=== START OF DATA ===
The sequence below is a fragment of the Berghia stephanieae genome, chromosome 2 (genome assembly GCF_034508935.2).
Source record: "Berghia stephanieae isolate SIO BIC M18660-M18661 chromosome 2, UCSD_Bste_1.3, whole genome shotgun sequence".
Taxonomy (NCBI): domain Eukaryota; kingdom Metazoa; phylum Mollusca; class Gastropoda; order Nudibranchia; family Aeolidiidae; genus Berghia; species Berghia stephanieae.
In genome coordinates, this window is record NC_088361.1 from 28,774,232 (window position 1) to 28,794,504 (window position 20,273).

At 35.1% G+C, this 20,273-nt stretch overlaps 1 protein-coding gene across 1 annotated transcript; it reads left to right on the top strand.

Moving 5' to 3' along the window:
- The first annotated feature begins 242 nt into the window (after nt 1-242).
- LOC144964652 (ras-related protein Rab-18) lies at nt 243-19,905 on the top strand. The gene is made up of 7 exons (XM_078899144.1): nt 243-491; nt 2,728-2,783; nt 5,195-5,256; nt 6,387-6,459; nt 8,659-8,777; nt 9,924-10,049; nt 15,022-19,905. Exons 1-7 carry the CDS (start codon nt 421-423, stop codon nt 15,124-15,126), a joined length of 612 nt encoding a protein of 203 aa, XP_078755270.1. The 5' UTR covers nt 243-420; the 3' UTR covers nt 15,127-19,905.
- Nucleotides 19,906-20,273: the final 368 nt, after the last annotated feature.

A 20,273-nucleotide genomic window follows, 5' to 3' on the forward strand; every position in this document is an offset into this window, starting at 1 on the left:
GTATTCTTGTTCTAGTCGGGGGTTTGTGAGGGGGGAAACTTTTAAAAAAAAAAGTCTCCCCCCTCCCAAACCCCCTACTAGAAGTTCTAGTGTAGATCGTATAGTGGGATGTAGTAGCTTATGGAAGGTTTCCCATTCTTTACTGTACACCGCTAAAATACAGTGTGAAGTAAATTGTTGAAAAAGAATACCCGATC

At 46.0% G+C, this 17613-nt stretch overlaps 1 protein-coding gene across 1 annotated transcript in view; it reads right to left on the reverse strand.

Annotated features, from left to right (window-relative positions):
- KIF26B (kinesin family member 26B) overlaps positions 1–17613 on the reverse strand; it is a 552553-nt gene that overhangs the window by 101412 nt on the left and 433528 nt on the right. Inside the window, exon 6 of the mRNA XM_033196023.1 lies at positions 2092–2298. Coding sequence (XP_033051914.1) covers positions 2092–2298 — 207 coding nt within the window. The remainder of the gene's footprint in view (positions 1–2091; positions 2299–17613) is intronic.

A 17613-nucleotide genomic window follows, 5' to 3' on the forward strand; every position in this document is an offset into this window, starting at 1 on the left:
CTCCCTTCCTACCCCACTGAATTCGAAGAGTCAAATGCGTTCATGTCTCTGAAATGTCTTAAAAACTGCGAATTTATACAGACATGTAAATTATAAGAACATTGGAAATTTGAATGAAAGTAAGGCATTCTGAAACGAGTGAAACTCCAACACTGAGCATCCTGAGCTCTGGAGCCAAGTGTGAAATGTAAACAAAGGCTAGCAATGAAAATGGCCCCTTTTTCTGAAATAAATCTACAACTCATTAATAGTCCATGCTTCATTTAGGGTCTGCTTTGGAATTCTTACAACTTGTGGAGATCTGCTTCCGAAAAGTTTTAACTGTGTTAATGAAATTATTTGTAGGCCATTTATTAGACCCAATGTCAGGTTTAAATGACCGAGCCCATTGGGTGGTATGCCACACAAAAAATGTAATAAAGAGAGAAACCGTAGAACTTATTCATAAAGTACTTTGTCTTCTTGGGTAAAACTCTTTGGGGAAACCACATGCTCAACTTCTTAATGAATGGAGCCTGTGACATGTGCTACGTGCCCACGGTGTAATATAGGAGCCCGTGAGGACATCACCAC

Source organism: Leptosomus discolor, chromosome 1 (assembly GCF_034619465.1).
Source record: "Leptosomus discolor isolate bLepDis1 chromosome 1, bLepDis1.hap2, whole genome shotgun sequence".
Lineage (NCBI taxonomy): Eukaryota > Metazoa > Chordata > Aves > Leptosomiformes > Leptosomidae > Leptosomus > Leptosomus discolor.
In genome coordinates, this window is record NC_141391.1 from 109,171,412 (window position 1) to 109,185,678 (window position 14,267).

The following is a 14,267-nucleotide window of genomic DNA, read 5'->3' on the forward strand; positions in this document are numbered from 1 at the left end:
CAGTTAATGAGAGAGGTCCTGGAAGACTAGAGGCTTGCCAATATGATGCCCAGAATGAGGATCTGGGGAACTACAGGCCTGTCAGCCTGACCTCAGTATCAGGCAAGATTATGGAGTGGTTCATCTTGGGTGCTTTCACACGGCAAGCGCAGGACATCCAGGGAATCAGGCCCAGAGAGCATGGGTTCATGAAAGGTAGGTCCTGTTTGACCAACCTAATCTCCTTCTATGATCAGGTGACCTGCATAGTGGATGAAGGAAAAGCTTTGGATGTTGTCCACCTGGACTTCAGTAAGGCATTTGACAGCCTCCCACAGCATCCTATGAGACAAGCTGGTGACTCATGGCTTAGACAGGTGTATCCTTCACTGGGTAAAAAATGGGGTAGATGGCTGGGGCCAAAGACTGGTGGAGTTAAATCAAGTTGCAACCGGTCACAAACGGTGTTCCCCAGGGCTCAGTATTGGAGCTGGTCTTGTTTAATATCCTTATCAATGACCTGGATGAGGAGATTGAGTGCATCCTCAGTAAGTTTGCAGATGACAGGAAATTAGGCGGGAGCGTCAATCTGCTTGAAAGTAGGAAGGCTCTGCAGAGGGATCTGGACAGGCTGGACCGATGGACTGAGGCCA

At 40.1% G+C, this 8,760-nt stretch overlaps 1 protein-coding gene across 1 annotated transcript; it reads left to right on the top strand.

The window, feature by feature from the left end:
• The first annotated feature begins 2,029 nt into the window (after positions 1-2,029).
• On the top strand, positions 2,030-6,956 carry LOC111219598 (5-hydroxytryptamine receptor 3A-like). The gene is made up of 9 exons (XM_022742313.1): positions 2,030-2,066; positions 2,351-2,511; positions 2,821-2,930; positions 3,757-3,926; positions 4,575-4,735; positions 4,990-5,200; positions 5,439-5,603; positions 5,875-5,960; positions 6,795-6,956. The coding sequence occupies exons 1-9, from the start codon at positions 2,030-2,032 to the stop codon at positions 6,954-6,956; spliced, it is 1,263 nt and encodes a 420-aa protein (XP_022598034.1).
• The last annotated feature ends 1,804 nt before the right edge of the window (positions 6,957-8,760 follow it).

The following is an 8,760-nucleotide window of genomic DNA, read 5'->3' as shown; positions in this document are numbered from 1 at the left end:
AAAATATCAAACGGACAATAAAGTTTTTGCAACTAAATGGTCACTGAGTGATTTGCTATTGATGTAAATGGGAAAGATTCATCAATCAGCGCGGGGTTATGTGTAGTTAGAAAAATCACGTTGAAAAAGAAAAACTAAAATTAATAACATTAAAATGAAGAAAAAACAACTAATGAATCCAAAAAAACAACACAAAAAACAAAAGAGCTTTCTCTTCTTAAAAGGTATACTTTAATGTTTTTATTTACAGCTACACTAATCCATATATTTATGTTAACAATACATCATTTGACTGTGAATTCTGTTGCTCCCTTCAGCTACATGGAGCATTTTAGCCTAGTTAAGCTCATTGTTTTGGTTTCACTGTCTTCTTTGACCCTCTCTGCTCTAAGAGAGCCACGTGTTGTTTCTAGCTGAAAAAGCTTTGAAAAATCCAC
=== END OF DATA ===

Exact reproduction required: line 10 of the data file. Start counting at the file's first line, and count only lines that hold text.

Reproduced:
A 20,273-nucleotide genomic window follows, 5' to 3' on the forward strand; every position in this document is an offset into this window, starting at 1 on the left: